Update: Mustafa Ali
The state Supreme Court rejects the convicted killer's appeal in the 2007 killings of two armed van guards.
Update: Mustafa Ali
A Philadelphia jury spared Mustafa Ali’s life in February 2010, finding him guilty of first-degree murder in the 2007 slayings of two Loomis armored van guards at a Northeast bank branch but not imposing death by lethal injection.
The remainder of Ali’s life is now all but certain: life in prison without chance of parole.
On Dec. 28, the Pennsylvania Supreme Court denied without comment Ali’s request to have the high court review his conviction.
Ali’s lawyers had asked the Supreme Court to accept the case for review after the state Superior Court in July – again, without comment – denied his appeal of the Philadelphia Common Pleas Court jury verdict.
Ali could still appeal under the state’s Post Conviction Relief Act and then through the federal courts. But the decisions of the two appeals courts to deny a petition without a hearing or comment does not give a future court much guidance.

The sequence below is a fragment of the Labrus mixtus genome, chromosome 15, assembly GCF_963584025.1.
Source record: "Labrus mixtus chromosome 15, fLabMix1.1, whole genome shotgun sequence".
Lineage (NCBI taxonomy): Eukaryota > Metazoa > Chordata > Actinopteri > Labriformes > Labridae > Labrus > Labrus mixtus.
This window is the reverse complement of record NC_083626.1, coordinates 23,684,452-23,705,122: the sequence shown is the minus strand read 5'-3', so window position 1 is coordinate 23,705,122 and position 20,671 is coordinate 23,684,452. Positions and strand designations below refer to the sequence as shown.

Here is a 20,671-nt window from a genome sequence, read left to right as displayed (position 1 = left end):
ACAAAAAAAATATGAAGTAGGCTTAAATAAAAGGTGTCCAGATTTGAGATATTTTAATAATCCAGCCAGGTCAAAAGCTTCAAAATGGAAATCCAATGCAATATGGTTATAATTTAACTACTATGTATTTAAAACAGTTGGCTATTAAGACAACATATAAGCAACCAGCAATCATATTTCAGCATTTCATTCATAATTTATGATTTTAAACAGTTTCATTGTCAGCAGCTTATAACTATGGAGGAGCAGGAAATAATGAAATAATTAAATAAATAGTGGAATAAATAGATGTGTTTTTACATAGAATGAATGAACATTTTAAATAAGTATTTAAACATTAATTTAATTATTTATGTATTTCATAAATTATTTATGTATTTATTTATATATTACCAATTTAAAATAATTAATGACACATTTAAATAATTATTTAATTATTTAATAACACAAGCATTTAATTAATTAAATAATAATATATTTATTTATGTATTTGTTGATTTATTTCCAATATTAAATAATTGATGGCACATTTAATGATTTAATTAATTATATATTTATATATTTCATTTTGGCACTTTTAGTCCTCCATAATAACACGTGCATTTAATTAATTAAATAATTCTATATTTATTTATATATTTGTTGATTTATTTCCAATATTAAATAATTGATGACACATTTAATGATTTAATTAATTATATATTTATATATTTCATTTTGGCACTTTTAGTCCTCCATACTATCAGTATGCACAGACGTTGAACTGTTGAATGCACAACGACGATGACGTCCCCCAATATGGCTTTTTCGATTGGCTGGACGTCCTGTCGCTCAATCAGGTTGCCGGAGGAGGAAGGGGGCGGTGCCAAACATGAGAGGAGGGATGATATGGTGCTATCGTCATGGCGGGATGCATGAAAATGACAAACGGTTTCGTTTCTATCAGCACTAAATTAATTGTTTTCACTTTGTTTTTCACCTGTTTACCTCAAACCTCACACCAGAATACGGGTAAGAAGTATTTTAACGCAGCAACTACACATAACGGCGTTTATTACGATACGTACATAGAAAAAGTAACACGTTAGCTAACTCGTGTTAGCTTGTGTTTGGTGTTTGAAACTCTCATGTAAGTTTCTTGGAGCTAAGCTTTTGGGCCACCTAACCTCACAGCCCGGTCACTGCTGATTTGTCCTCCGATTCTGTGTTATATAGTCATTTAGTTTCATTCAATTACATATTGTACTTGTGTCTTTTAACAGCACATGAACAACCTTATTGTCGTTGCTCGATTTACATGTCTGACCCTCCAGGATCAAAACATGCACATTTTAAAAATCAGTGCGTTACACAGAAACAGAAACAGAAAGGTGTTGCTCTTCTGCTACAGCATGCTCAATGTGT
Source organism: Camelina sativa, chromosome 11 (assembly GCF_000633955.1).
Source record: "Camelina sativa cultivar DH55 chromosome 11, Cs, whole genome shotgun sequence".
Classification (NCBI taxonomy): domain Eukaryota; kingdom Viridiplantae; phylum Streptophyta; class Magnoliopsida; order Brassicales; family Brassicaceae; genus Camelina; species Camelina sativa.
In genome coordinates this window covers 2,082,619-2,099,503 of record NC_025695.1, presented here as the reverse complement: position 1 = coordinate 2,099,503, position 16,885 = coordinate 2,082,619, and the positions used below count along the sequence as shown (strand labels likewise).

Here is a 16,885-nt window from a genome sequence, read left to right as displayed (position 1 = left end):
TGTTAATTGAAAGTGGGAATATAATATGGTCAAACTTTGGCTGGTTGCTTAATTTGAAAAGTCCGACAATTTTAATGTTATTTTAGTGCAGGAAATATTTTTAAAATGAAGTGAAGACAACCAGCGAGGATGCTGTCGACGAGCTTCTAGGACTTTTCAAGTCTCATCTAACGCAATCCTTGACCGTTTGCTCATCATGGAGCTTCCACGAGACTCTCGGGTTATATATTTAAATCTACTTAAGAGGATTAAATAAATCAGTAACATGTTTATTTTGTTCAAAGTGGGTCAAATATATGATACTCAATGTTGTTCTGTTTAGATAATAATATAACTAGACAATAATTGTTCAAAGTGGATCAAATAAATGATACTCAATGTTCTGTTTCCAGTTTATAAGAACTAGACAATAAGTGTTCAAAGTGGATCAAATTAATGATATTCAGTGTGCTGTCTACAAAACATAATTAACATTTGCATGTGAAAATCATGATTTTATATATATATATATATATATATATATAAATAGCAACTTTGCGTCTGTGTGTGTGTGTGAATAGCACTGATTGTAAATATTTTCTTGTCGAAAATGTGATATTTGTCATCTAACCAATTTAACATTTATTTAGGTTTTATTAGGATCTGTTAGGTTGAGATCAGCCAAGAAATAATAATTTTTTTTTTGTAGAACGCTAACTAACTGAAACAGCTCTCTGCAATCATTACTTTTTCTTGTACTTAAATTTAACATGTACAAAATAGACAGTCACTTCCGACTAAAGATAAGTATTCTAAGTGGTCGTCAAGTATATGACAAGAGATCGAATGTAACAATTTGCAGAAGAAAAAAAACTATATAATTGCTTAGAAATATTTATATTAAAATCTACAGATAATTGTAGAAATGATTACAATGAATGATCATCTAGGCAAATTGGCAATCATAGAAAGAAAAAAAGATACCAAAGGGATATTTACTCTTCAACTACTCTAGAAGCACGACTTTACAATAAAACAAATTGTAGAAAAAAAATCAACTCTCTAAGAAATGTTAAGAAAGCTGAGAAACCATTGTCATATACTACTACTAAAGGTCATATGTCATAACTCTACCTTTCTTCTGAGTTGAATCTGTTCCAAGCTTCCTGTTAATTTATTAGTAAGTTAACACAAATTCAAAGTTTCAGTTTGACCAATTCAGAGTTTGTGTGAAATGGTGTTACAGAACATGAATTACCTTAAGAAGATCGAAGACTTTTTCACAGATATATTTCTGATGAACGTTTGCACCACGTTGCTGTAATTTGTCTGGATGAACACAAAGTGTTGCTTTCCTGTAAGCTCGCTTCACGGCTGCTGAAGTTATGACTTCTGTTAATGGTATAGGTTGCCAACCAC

Ali, 40, is now serving his sentence at the Forest state prison in Northwestern Pennsylvania.
The jury found Ali guilty of two counts of first-degree murder in the Oct. 4, 2007 shoot-out with Loomis guards William Widmaier, 65, of Fairless Hills, and Joseph Alullo, 54, of Levittown, as they serviced an ATM at a Wachovia Bank branch at Bustleton and Bleigh Avenues at the Roosevelt Mall.
The Loomis driver, Joseph Walczak, 72, of Frankford, was injured by flying glass when a shot shattered the van's bulletproof window.
At trial Ali – born Shawn Steele – proved to be an enigma: a former Drexel University engineering student who turned to crime after he was forced to drop out because of financial problems, a loving father of two young boys who prosecutors said “executed” the two Loomis guards during the botched holdup.
Even Ali’s defense attorneys conceded to the jury that it was “impossible to explain” the killings based on Ali’s family background.
Ali did not testify at trial and told the judge he had nothing to say before he was sentenced to the mandatory consecutive life terms.